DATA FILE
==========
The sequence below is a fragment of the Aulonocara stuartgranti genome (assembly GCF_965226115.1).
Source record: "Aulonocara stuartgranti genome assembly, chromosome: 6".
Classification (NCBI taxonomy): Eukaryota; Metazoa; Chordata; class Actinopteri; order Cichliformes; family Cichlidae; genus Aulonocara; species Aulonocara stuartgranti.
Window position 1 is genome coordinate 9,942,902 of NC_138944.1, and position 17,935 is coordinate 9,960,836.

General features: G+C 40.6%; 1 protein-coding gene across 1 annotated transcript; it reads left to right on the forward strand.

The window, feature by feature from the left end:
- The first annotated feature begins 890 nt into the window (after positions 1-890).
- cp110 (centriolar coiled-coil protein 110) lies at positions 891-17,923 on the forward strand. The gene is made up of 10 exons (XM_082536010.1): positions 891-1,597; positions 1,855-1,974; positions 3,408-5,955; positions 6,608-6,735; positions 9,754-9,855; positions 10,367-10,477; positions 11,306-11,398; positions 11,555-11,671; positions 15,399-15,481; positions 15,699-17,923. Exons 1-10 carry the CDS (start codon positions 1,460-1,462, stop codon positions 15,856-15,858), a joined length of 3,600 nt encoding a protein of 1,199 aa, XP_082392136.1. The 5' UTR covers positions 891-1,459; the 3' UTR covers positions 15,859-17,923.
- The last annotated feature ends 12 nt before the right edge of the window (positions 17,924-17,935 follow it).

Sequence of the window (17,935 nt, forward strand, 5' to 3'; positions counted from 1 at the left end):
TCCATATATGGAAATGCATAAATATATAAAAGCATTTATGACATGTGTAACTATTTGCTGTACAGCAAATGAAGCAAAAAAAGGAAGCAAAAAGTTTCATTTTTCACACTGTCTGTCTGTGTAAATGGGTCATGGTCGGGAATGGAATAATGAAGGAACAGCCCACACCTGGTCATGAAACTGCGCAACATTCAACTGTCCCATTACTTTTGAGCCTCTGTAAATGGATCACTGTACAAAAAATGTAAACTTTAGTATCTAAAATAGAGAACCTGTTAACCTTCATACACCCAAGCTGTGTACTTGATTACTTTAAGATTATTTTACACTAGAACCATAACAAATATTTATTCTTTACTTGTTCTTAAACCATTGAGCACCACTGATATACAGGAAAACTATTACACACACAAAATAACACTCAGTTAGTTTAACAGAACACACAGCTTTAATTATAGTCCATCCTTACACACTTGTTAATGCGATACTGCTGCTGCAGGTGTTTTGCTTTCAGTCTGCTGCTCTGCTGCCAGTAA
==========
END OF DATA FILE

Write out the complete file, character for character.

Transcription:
The sequence below is a fragment of the Aulonocara stuartgranti genome (assembly GCF_965226115.1).
Source record: "Aulonocara stuartgranti genome assembly, chromosome: 6".
Classification (NCBI taxonomy): Eukaryota; Metazoa; Chordata; class Actinopteri; order Cichliformes; family Cichlidae; genus Aulonocara; species Aulonocara stuartgranti.
Window position 1 is genome coordinate 9,942,902 of NC_138944.1, and position 17,935 is coordinate 9,960,836.

General features: G+C 40.6%; 1 protein-coding gene across 1 annotated transcript; it reads left to right on the forward strand.

The window, feature by feature from the left end:
- The first annotated feature begins 890 nt into the window (after positions 1-890).
- cp110 (centriolar coiled-coil protein 110) lies at positions 891-17,923 on the forward strand. The gene is made up of 10 exons (XM_082536010.1): positions 891-1,597; positions 1,855-1,974; positions 3,408-5,955; positions 6,608-6,735; positions 9,754-9,855; positions 10,367-10,477; positions 11,306-11,398; positions 11,555-11,671; positions 15,399-15,481; positions 15,699-17,923. Exons 1-10 carry the CDS (start codon positions 1,460-1,462, stop codon positions 15,856-15,858), a joined length of 3,600 nt encoding a protein of 1,199 aa, XP_082392136.1. The 5' UTR covers positions 891-1,459; the 3' UTR covers positions 15,859-17,923.
- The last annotated feature ends 12 nt before the right edge of the window (positions 17,924-17,935 follow it).

Sequence of the window (17,935 nt, forward strand, 5' to 3'; positions counted from 1 at the left end):
TCCATATATGGAAATGCATAAATATATAAAAGCATTTATGACATGTGTAACTATTTGCTGTACAGCAAATGAAGCAAAAAAAGGAAGCAAAAAGTTTCATTTTTCACACTGTCTGTCTGTGTAAATGGGTCATGGTCGGGAATGGAATAATGAAGGAACAGCCCACACCTGGTCATGAAACTGCGCAACATTCAACTGTCCCATTACTTTTGAGCCTCTGTAAATGGATCACTGTACAAAAAATGTAAACTTTAGTATCTAAAATAGAGAACCTGTTAACCTTCATACACCCAAGCTGTGTACTTGATTACTTTAAGATTATTTTACACTAGAACCATAACAAATATTTATTCTTTACTTGTTCTTAAACCATTGAGCACCACTGATATACAGGAAAACTATTACACACACAAAATAACACTCAGTTAGTTTAACAGAACACACAGCTTTAATTATAGTCCATCCTTACACACTTGTTAATGCGATACTGCTGCTGCAGGTGTTTTGCTTTCAGTCTGCTGCTCTGCTGCCAGTAA